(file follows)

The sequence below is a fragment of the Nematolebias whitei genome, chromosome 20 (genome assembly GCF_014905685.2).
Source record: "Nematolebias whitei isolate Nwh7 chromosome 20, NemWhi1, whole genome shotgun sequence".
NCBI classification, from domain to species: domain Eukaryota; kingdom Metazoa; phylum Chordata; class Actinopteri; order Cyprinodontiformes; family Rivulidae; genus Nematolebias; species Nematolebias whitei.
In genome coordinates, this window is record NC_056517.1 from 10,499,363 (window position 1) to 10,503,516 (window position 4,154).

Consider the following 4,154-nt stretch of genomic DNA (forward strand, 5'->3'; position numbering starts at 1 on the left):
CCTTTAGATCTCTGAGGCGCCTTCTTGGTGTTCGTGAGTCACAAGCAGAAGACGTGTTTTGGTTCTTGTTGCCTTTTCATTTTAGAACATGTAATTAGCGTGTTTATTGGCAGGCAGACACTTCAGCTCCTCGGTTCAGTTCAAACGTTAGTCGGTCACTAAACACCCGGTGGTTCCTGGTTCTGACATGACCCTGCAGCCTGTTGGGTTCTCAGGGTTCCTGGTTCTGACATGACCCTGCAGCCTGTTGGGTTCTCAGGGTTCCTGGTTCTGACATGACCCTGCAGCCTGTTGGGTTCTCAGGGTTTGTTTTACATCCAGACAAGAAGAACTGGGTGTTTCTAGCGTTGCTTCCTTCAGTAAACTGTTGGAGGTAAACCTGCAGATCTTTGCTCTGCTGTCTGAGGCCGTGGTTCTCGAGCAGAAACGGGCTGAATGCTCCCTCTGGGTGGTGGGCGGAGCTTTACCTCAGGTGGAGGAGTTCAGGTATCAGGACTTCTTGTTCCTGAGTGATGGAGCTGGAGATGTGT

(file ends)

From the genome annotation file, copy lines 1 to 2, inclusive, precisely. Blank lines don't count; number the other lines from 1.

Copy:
The sequence below is a fragment of the Nematolebias whitei genome, chromosome 20 (genome assembly GCF_014905685.2).
Source record: "Nematolebias whitei isolate Nwh7 chromosome 20, NemWhi1, whole genome shotgun sequence".